Transplant gives hope to cystic fibrosis patient

By

MONTGOMERY, Ala. (AP) — Coleman Drew is making up for lost time.

The 15-year-old is sporting a nice summer tan, thanks to time spent swimming at the river recently. Like a lot of teens, his friends are keeping him busy, running around and hanging out. His mom and dad, like most parents of teen boys, try to keep an eye on him, but Coleman is mature for his age, so they feel pretty safe in letting him go.

Behind the braces and cool sunglasses, there is little evidence that just three months ago Coleman was lying in a hospital bed in Texas, waiting for the double lung transplant that would save his life.

Coleman was just 18 months old when he was diagnosed with cystic fibrosis (CF), a life-threatening genetic disease that causes a buildup of mucus throughout the body. The respiratory and digestive systems are particularly vulnerable.

The Montgomery Advertiser first profiled Coleman in 2003, when he was just 4 years old. Back then, his mom, Alice Drew, and dad, Curtis Drew, were hyper focused on helping him cope with his disease — and constant routines of breathing treatments, enzymes and medications. The daily care he required was emotionally draining, to say nothing of the innumerable hospital stays over the years, sometimes a month at a time.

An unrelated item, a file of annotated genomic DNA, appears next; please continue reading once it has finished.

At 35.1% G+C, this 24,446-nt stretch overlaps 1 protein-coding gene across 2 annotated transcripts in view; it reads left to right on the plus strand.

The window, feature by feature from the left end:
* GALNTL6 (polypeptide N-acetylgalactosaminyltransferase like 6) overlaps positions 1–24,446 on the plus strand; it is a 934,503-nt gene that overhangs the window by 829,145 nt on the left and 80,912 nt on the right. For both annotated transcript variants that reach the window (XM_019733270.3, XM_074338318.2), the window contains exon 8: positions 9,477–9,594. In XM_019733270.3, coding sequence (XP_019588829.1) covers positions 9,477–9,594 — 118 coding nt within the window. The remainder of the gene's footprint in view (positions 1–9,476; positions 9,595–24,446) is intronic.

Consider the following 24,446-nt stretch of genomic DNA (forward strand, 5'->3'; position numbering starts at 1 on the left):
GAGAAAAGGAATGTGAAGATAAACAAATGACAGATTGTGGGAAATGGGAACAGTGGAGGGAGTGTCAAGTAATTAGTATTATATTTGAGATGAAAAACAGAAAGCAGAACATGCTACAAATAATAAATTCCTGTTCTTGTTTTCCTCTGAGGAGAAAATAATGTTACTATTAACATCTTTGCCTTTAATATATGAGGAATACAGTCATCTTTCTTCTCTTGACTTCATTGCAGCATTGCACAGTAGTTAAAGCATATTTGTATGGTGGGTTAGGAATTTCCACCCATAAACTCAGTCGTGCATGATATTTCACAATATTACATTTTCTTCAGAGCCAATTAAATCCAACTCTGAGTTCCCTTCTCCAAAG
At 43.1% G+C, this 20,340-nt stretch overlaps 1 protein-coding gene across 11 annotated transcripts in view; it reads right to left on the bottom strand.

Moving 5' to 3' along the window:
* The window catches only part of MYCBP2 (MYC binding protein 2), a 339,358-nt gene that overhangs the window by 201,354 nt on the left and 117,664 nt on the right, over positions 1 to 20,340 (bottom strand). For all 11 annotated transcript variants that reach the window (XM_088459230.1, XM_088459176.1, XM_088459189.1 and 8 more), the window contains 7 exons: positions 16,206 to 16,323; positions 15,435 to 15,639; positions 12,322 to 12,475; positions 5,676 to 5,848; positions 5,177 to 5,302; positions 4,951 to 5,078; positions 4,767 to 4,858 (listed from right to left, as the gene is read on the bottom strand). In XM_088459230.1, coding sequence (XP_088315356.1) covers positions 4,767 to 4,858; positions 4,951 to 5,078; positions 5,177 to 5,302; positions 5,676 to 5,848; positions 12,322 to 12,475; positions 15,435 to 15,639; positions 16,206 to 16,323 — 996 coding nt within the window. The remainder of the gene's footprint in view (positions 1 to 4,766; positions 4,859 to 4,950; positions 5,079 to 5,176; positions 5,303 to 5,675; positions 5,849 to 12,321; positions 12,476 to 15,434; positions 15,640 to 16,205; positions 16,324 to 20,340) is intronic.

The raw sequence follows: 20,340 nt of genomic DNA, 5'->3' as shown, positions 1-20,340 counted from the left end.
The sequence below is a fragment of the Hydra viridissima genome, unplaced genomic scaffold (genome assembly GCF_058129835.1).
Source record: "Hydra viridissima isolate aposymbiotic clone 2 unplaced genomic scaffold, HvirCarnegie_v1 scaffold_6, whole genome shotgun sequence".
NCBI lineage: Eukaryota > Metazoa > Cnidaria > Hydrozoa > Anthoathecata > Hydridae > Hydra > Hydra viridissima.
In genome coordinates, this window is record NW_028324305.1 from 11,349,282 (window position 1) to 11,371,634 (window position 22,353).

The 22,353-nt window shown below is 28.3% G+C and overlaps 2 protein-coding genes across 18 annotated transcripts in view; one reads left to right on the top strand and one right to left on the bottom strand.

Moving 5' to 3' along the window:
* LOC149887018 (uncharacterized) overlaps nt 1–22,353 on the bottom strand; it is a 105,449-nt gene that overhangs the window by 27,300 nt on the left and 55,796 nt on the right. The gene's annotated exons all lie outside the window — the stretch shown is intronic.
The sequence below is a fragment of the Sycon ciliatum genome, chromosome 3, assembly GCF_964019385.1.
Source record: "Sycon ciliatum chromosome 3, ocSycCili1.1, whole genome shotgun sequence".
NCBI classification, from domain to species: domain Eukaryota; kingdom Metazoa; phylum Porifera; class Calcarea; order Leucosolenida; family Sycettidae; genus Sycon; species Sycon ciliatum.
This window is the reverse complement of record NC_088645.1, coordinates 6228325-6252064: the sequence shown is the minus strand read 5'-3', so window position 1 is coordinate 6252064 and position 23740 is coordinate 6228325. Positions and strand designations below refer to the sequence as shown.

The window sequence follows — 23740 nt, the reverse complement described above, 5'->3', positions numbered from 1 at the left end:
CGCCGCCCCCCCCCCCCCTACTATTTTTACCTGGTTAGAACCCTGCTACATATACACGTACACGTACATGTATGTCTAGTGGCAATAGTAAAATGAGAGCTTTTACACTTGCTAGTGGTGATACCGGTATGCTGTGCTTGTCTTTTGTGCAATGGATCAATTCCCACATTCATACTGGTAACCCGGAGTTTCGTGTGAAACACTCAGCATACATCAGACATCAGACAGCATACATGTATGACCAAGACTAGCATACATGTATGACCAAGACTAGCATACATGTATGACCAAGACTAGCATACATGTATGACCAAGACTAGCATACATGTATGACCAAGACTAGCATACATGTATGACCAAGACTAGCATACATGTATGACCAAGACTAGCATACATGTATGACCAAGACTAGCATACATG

"A lot of people casually say, 'it's a miracle,' " Curtis Drew said. "But I turn around and say, it really is a miracle."

For the Drews, those are not just empty words.

There are varying degrees of severity of CF; some patients have it only in their sinuses, or in their pancreas, or only in the lungs. Coleman's is the most severe form, and he has it in all those tissues.

He was on breathing treatments four times a day, and on oxygen 24 hours a day. He had to wear his "vest" three times a day — the vest is a garment that inflates and deflates, applying pressure to the chest wall to loosen and thin mucus and to move it toward the larger airways. That way, it can be cleared by coughing or suctioning.